Surely we must all now advocate moving away from the old measure of presenteeism and focusing more on the outputs? We need to cast a critical eye over how we work together. We should consider which parts from our past we should welcome back. There is a real danger of rushing back to what we had simply because we had it.
Here in Manchester, a fantastic initiative has been the collaboration between The Growth Company & GM Local Enterprise Partnership with their new Building Back Better campaign. Led by Andy Burnham, Mayor of Greater Manchester, this is a regional collective that has attempted to cast off the fears that can grip us in a crisis. Instead, it is seeking and supporting new ideas about how we can work better together in the future. The ambition of the project spans across infrastructure, healthcare, environment, how to foster a spirit of positive entrepreneurship and how to create opportunities and reasons to be optimistic for young people across the region. This is Manchester at its best, with businesses and individuals actively contributing towards a positive plan of action. We have high hopes for the project.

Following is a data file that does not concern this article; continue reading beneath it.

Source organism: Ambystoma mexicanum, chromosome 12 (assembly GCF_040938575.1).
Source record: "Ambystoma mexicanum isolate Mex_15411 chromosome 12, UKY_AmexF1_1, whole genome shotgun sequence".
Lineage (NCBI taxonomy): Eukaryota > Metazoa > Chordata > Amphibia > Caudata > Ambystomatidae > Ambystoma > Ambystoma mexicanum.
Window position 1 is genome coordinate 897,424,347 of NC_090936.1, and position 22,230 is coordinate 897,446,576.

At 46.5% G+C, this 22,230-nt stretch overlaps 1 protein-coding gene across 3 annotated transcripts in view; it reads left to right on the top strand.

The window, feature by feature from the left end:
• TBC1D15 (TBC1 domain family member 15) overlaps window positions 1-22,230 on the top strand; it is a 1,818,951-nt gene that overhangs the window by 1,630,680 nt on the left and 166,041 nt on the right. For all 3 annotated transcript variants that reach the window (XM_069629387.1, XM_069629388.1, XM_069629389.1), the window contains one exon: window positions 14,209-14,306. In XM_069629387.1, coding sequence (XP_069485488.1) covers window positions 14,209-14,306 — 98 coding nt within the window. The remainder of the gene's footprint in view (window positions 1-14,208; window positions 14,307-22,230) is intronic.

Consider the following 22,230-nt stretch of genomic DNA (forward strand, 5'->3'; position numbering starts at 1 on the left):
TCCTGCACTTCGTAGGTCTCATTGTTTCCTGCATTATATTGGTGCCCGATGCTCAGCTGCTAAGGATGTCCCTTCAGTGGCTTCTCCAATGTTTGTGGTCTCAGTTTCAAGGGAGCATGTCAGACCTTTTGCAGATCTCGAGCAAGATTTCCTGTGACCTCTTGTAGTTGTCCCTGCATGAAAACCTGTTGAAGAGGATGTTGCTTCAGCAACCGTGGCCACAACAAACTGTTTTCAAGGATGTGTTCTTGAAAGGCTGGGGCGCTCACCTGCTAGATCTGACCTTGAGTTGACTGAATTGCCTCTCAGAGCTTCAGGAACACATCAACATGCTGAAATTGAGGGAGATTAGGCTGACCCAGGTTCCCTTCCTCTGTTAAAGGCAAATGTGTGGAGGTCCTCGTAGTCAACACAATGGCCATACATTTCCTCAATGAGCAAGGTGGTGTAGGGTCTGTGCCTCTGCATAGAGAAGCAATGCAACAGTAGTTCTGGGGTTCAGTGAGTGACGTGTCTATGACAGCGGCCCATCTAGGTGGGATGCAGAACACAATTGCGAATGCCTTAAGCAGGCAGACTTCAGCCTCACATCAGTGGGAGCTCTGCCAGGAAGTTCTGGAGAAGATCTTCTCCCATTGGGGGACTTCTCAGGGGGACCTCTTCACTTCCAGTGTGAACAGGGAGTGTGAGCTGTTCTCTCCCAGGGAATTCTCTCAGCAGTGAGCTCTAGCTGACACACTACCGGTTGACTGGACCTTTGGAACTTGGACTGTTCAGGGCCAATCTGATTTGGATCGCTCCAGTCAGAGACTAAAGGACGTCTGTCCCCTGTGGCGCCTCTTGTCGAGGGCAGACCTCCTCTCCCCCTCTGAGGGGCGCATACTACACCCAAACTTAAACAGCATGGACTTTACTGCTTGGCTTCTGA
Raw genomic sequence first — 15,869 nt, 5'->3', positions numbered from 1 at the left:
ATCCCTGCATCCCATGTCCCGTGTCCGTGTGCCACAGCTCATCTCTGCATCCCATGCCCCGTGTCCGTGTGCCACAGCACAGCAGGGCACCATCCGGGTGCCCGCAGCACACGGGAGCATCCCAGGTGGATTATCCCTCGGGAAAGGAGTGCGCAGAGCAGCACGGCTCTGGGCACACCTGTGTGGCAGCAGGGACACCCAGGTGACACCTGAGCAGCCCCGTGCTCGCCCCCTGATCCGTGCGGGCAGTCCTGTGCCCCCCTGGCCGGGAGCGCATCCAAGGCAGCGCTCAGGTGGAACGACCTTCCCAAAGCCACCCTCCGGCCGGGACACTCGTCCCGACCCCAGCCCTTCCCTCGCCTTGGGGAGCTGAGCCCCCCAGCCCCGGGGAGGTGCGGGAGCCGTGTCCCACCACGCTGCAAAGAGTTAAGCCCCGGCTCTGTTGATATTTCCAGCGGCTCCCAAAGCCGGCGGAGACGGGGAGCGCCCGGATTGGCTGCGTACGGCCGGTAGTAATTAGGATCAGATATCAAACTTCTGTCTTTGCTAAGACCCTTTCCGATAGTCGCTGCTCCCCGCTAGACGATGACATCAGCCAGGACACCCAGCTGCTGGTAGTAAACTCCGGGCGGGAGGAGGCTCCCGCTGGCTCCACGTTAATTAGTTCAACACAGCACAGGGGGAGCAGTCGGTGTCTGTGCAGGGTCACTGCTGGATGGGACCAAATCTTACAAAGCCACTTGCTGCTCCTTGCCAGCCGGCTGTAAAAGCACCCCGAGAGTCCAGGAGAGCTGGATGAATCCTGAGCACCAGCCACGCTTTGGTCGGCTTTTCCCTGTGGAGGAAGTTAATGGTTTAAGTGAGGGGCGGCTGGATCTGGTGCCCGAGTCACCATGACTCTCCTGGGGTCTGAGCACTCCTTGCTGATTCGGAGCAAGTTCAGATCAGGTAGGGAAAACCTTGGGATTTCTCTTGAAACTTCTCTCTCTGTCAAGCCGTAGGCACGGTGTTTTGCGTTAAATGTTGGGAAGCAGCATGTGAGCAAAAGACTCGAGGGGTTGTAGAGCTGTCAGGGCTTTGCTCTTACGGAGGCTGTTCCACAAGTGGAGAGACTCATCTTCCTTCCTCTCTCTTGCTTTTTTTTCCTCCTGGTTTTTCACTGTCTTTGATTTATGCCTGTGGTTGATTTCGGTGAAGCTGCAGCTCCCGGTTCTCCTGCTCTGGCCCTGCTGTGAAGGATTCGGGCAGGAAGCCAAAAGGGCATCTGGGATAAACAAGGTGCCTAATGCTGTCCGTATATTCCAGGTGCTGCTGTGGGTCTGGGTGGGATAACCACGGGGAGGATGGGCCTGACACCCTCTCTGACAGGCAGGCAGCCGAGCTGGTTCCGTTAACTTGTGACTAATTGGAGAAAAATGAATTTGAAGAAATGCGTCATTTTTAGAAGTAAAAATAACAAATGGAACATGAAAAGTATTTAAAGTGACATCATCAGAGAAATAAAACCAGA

On a national scale, we believe that the oft-evoked and effectively nebulous ‘Great British Public’ would appreciate it if their MP could work in a place that enabled them to spend more time considering the issues that matter. A place in which they can remain healthy and devote their energies to the job in hand. A place designed to help them make swift, effective decisions rather than being forced to stand for hours in what resembles a queue for the world’s most disappointing theme park ride.
We all know that time is valuable. Let’s not waste it by reverting to the unnecessary inefficiencies of the past simply because we lack the imagination, energy or bravery to harness more effective - and more human - working practices.